Opalesque Industry Update - Last spring the eyes of the world were focused on the financial problems of European governments. A tougher existence has already become a reality for citizens of the affected countries, led by Greece. Despite forceful budget tightening, the outlook for the economy and financial markets still appears uncertain. This is primarily due to a series of microeconomic data turning out surprisingly weak, especially in the United States. But there are also circumstances that are brightening the global economic picture. We find these in a number of emerging markets, as well as in the Nordic countries and elsewhere. There are thus opportunities to pursue, provided that we use a selective approach.|
Nervous financial markets are now gazing across the Atlantic. The US has lost some of its dynamism and is weighed down by weak government finances. Both politicians and economists are divided as to whether the US economy actually needs more stimulus, or whether the time has come for belt-tightening. President Obama is plagued by declining public support. Since last spring, financial markets have occasionally been characterised by anxiety and accompanying indecisiveness. At times this summer, markets have thus experienced abrupt price fluctuations.
"These worries are justified, even though we believe that the probability of a US double dip recession is low. In a historical perspective, events are actually following a rather common pattern. It is more of a rule than an exception, that an initially rapid cyclical upswing is followed by a deceleration, similar to what is now happening in the US − a kind of double dip without a recession. But the fact remains that the US has undergone a period of slow growth. What is now needed is for underlying economic demand − demand that is not due to inventory effects and fiscal stimulus − to kick in, and for the economy to stand on its own feet. But the American consumer is still not going to be as eager to go shopping as we have become accustomed to; that is certain," says Lars Gunnar Aspman, Global Head of Macro Strategy at Private Banking.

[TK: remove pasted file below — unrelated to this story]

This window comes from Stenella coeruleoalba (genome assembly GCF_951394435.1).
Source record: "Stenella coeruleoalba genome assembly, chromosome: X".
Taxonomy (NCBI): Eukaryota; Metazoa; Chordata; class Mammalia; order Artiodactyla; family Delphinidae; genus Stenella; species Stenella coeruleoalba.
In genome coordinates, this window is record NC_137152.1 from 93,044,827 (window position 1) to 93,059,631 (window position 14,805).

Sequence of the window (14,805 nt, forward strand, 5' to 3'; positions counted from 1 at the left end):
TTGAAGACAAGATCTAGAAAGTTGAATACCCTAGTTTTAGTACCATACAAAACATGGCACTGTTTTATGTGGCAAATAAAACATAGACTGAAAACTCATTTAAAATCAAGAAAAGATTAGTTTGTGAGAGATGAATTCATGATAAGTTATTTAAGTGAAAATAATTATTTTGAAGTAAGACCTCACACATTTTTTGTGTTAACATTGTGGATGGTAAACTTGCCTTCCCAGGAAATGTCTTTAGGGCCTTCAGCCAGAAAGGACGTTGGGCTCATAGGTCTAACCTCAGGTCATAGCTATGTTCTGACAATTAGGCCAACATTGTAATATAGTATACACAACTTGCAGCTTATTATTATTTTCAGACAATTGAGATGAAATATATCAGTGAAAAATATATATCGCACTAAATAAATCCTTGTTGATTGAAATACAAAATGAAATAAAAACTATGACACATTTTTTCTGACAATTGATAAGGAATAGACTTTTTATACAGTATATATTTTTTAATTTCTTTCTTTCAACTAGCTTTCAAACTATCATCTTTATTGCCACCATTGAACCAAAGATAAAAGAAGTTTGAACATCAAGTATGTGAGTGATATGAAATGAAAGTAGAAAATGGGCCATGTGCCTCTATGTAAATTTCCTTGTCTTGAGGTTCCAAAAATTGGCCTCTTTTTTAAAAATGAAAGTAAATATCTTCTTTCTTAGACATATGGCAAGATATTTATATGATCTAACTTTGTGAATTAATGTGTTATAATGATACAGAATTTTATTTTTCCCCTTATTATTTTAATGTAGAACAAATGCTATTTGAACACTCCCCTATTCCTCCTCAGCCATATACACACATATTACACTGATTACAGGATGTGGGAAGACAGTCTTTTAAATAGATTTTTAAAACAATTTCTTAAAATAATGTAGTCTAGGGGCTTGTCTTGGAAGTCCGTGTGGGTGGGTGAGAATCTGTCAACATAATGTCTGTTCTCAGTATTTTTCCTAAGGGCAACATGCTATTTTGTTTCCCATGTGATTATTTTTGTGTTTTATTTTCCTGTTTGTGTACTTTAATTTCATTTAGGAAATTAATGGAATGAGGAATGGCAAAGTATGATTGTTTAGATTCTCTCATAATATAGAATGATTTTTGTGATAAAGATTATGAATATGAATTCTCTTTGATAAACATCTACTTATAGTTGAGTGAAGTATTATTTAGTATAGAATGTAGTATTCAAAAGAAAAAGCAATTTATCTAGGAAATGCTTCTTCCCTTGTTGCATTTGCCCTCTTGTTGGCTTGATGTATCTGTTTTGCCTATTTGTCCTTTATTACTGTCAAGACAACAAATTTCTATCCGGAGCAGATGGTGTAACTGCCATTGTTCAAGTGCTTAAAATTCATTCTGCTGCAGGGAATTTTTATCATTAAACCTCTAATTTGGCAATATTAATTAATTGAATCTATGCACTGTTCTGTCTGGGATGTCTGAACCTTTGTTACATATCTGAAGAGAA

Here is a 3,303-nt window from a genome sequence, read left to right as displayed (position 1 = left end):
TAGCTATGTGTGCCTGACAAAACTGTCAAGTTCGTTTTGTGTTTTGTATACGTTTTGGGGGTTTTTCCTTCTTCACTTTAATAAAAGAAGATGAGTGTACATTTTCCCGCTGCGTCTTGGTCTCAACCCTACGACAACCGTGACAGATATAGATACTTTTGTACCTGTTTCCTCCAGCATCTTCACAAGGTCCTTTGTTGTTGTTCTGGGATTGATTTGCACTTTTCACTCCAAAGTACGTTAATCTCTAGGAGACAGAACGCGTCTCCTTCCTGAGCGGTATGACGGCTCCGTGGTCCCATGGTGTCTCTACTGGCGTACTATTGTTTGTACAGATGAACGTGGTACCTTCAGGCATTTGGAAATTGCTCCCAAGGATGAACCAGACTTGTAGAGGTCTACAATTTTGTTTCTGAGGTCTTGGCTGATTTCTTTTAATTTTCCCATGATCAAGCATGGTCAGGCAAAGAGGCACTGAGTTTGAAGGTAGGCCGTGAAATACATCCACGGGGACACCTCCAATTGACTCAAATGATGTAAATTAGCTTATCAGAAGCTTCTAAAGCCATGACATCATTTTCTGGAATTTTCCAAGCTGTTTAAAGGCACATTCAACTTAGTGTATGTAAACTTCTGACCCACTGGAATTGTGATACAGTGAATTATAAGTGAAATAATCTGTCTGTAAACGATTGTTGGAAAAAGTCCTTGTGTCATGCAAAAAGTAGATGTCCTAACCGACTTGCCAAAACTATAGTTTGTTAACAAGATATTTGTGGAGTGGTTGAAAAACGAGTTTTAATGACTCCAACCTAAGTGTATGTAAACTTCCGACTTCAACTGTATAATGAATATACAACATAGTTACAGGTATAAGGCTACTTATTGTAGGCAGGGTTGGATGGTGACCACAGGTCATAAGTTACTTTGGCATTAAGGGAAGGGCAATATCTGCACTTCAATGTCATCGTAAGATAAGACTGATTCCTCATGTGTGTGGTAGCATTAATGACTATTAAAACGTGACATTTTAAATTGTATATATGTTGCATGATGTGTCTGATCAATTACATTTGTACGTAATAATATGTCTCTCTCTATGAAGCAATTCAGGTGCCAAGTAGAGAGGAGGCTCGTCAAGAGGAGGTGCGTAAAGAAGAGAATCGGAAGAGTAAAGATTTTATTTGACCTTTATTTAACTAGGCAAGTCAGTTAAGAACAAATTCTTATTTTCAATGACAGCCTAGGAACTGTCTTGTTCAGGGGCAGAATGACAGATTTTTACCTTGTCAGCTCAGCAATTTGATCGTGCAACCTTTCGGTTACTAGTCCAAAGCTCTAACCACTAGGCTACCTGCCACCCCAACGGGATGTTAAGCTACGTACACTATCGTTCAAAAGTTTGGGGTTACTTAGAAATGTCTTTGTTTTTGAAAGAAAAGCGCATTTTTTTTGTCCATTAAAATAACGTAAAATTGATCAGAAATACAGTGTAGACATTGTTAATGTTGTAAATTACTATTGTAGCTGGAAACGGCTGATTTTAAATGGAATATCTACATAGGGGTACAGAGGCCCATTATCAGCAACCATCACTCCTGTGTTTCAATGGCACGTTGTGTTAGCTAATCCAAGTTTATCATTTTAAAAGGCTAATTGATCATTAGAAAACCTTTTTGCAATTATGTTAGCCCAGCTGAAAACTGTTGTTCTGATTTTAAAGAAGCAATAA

Financial markets must therefore deal with a mixed scenario. The world economy is more complex than before, with rapid growth in emerging economies and debt problems in mature industrialised countries. The economic world is thus divided − dualistic − and will remain so during the foreseeable future. Meanwhile there are more investment alternatives than ever, according to Hans Peterson, CIO Private Banking and Global Head of Investment Strategy, provided we use a selective approach and are convinced that reasonable valuations are important and that no double dip recession will materialise. We expect the emerging markets sphere to show economic growth of 6-6.5 per cent annually during the next couple of years, compared to about 2 per cent in the West. This is an argument for investments in emerging markets, and Western companies with exposure to these countries should also benefit in the years ahead.
"From an investment perspective, the key concepts at present are low valuations, exposure to emerging markets, the liquidity of companies and a continued selective approach. We should remember that the Nordic countries are in a favourable position, both in terms of sound government finances and economic outlook. The quarterly reports of companies this summer were also remarkably good. Another thing to bear in mind is that because of the globalisation wave during the past decade, companies and their share prices are less directly connected to the economy of their 'homeland'. But it is clear that emerging economies will continue to grow rapidly and will increasingly trade with each other, and that demand from the old OECD industrialised countries will decline in global importance," Mr Peterson concludes.